Let us now bring these facts into relation with the Christian Era. For (III Kings, vi, 1) the fourth year of King Solomon is said to have fallen in the 480th year after the Exodus; and Ussher dates the reign of King Solomon from 1014-975 B.C. But as the Temple was begun in the fourth year of that king, or in 1010, the Exodus took place in the year 1490 B.C. How do these results square with the teaching of science? Professor Sayce, from the connection of Abraham with Amraphel in the episode related in Genesis, xiv, says that “we can approximately fix the period when the family of Terah migrated from Ur of the Chaldees. It was about 2300 B.C., if the chronology of the native Babylonian historians is correct” (Early History of the Hebrews, 12). Then again he tells us that “Chanaan could not have been invaded by the Israelites until after the fall of the eighteenth dynasty. When Khu-naten died it was still an Egyptian province, garrisoned by Egyptian troops” (Higher Criticism and the Monuments, 241). This we learn from the Tel-el-amarna tablets. So we are taken to a period after the death of Ramses II in 1281 B.C. for the date of the Exodus, which most likely took place in the reign of Meneptah, son and successor of Ramses, earlier than the year 1200 B.C. This is not the traditional date of the Exodus, but as Father Hummelauer (Genesis, p. 29) says, it is the conclusion of most men in these days. Nor is there anything to prevent the student of the Old Testament from endeavoring to throw all the light he can upon the vexed question of Biblical chronology, considering how involved it often is in obscurity.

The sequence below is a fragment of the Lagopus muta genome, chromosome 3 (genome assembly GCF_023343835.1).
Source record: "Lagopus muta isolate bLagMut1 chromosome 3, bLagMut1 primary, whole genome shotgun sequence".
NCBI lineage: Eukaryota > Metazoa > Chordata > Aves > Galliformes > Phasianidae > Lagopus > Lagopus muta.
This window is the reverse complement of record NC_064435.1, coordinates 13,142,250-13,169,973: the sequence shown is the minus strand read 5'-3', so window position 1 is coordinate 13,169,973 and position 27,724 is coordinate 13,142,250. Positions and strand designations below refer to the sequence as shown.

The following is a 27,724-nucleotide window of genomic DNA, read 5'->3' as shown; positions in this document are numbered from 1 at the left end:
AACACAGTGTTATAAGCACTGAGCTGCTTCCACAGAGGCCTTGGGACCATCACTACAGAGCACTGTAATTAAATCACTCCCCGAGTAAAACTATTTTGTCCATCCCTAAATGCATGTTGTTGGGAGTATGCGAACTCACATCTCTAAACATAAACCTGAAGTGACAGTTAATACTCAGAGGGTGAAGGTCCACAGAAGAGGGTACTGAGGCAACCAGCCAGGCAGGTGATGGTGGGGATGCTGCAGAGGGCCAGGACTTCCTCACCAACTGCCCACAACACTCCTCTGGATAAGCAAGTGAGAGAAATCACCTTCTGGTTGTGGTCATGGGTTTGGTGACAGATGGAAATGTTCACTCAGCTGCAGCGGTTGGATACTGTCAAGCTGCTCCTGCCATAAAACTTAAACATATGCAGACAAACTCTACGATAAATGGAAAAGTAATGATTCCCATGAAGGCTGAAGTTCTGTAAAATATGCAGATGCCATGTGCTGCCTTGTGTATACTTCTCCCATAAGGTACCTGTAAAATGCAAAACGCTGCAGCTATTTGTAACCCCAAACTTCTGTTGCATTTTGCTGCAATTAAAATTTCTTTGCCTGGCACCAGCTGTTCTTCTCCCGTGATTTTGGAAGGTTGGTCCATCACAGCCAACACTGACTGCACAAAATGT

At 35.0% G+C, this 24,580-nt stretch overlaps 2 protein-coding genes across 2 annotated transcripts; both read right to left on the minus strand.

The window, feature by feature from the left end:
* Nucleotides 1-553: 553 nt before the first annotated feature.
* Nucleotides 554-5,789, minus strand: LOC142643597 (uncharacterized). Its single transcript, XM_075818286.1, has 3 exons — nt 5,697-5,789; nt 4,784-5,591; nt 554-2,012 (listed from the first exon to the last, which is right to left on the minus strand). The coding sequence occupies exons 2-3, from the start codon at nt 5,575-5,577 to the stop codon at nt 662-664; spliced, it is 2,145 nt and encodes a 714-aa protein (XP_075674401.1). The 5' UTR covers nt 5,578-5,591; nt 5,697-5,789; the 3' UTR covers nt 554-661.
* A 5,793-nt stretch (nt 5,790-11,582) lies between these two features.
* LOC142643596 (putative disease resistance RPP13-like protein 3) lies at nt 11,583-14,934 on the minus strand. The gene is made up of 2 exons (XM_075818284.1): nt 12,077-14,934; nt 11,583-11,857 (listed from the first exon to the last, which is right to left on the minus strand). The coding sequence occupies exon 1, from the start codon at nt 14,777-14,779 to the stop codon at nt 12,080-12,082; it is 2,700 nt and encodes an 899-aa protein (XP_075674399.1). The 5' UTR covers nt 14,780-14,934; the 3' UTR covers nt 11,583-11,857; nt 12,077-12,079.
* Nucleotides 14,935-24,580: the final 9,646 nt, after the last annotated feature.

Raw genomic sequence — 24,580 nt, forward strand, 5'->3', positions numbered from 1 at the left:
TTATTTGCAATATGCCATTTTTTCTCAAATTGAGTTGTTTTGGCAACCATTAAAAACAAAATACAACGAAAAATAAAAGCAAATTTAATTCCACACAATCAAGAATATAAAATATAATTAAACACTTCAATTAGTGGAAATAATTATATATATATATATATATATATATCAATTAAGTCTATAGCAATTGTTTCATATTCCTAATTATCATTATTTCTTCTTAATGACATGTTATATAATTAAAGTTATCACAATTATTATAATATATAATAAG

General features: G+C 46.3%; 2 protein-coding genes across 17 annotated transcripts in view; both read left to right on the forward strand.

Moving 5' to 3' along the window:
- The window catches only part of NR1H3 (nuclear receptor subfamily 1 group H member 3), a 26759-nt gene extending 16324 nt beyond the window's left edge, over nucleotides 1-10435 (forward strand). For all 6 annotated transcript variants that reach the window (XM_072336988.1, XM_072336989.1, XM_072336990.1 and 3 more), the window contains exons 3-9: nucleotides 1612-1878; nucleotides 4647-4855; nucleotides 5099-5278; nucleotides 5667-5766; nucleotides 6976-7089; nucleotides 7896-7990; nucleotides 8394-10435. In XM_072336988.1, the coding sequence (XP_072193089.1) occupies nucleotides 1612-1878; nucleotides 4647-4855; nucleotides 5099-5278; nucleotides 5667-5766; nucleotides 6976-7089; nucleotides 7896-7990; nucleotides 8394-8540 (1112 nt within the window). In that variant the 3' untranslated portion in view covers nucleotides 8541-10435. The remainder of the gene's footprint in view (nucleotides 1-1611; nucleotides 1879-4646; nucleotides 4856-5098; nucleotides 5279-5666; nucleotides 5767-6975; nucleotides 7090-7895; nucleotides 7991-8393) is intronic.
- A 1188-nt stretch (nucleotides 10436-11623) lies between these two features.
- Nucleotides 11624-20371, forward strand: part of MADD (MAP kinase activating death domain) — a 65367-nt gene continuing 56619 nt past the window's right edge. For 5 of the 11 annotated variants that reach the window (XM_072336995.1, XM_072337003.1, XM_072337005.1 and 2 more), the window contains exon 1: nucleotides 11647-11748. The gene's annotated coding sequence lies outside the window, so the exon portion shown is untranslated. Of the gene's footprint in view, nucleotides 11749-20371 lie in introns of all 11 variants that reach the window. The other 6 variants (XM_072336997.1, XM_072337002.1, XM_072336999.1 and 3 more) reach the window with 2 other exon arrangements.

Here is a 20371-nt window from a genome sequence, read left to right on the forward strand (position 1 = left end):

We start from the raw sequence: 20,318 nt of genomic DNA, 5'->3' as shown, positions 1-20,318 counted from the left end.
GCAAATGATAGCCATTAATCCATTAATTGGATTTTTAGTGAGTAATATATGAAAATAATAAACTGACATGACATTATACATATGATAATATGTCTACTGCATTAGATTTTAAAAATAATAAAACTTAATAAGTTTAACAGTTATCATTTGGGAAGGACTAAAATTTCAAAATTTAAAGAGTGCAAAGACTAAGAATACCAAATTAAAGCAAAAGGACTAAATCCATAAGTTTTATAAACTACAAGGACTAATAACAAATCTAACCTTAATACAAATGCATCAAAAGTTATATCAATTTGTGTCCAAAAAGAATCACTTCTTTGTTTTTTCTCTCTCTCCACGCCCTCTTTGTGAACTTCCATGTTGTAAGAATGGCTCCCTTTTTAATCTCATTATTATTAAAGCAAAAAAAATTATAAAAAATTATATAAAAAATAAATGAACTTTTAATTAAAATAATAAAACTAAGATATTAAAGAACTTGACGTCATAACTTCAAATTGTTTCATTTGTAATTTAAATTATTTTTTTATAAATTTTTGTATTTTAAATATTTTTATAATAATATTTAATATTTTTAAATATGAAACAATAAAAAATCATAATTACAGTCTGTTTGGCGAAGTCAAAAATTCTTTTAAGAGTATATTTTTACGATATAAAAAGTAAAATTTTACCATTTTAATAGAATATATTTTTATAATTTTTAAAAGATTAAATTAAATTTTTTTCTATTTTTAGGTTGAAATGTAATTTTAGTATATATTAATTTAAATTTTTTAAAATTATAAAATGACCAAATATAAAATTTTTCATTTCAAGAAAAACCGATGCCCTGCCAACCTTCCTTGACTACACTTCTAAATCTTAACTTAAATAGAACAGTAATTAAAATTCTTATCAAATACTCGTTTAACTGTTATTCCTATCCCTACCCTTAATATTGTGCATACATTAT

(6) The Exodus to the Building of Solomon’s Temple.—The Third Book of Kings (vi, 1) states that Solomon began to build the Temple in the 480th year (the Septuagint gives 440 years) after the Exodus. For the Catholic, that passage seems to settle the question. But a difficulty arises from the fact that there is almost a consensus of scientific opinion that the Exodus from Egypt took place in the reign of Meneptah, or, possibly, that of his successor, Seti II. Moreover we are driven to a date later than the year 1400 for the Exodus, since up to that date, Assyriologists and Egyptologists agree, Palestine was an Egyptian province, with an Egyptian governor (Driver, “Genesis”, p xxix). Ramses II, the builder of Pithom and Raamses, was the Pharaoh of the oppression, and as he reigned from 1348-1281 (Sayce) we have to descend to one of his successors to find the Pharaoh of the Exodus. Hence we are driven to his immediate successor, Meneptah, at earliest, and to about the year 1277 (Early History of the Hebrews, 150) for the date of the Exodus. On the other hand, the date of the building of the Temple cannot be put later than the middle of the tenth century B.C. But if we take the time between these two dates, we are left with only about 327 years, as against 480 required by III Kings, vi, 1. Wellhausen does not treat the chronology seriously (Prolegomena, 229), but, in company with many other critics, pronounces it to be merely artificial. They say that the number 480 is made up of twelve times 40; forty being taken as a generation; and so the number 40 predominates amongst chronological numbers in this part of Scripture. Thus the time in the desert was 40 years; Othoniel, Debora, Gedeon, each ruled for 40 years. Aod ruled for twice 40, or 80 years; the land was under the Philistines 40 years, and David reigned for the same period. But the following facts must be taken into consideration. Professor Sayce points out that “40 years in Hebrew idiom merely signified an indeterminate and unknown period of time, and the Moabite Stone shows that the same idiom existed also in the Moabite language” (Early History of the Hebrews, 146). Chronology in those days was in its infancy; and that the dates were only roughly given is obvious from the recurrence of round numbers. If we were to write down all the numbers that occur during this period, as Father Hummelauer does in his commentary on Judges (p. 12), we should find that the number 40 recurs by no means as often as we are led to suppose. The difficulty remains that III Kings, vi, 1, gives for the length of this period 480 years; science seems to say “not more than 327”. But we have to notice the uncertainties that surround the chronology of this period. We have also to point out that Wellhausen and Stade regard chapter vi, 1, as a late insertion (Burney, “Hebrew Text of Kings”, 58). If this were the case it would meet the difficulty; and perhaps it is rendered more likely by the fact that in the Greek this verse is inserted before 31 and 32 of chapter v, and also that it reads 440 instead of 480. We conclude, therefore, that the date of the Exodus was about 1277, the monarchy was founded by Saul, 1020; David mounted the throne, 1002; Solomon in 962, and the Temple was begun, 958 B.C.